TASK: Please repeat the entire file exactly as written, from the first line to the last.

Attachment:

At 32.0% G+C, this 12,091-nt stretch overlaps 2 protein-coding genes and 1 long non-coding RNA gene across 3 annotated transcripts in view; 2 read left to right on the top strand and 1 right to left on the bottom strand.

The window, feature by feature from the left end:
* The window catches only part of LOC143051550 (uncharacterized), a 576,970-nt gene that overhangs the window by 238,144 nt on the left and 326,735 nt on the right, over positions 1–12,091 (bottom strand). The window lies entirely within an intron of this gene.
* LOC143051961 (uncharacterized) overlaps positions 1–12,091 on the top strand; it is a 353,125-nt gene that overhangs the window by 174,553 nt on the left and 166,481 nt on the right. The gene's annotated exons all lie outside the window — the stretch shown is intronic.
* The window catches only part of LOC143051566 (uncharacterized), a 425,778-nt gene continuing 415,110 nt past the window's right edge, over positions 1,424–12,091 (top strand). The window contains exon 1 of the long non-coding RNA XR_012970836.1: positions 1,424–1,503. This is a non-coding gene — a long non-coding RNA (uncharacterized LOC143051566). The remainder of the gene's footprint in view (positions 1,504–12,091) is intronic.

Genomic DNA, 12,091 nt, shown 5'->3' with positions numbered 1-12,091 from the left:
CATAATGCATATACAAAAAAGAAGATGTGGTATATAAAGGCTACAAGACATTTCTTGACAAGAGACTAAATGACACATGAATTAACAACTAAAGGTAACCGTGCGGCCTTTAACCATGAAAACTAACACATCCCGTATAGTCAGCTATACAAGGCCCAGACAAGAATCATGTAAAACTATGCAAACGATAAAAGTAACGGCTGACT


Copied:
At 32.0% G+C, this 12,091-nt stretch overlaps 2 protein-coding genes and 1 long non-coding RNA gene across 3 annotated transcripts in view; 2 read left to right on the top strand and 1 right to left on the bottom strand.

The window, feature by feature from the left end:
* The window catches only part of LOC143051550 (uncharacterized), a 576,970-nt gene that overhangs the window by 238,144 nt on the left and 326,735 nt on the right, over positions 1–12,091 (bottom strand). The window lies entirely within an intron of this gene.
* LOC143051961 (uncharacterized) overlaps positions 1–12,091 on the top strand; it is a 353,125-nt gene that overhangs the window by 174,553 nt on the left and 166,481 nt on the right. The gene's annotated exons all lie outside the window — the stretch shown is intronic.
* The window catches only part of LOC143051566 (uncharacterized), a 425,778-nt gene continuing 415,110 nt past the window's right edge, over positions 1,424–12,091 (top strand). The window contains exon 1 of the long non-coding RNA XR_012970836.1: positions 1,424–1,503. This is a non-coding gene — a long non-coding RNA (uncharacterized LOC143051566). The remainder of the gene's footprint in view (positions 1,504–12,091) is intronic.

Genomic DNA, 12,091 nt, shown 5'->3' with positions numbered 1-12,091 from the left:
CATAATGCATATACAAAAAAGAAGATGTGGTATATAAAGGCTACAAGACATTTCTTGACAAGAGACTAAATGACACATGAATTAACAACTAAAGGTAACCGTGCGGCCTTTAACCATGAAAACTAACACATCCCGTATAGTCAGCTATACAAGGCCCAGACAAGAATCATGTAAAACTATGCAAACGATAAAAGTAACGGCTGACT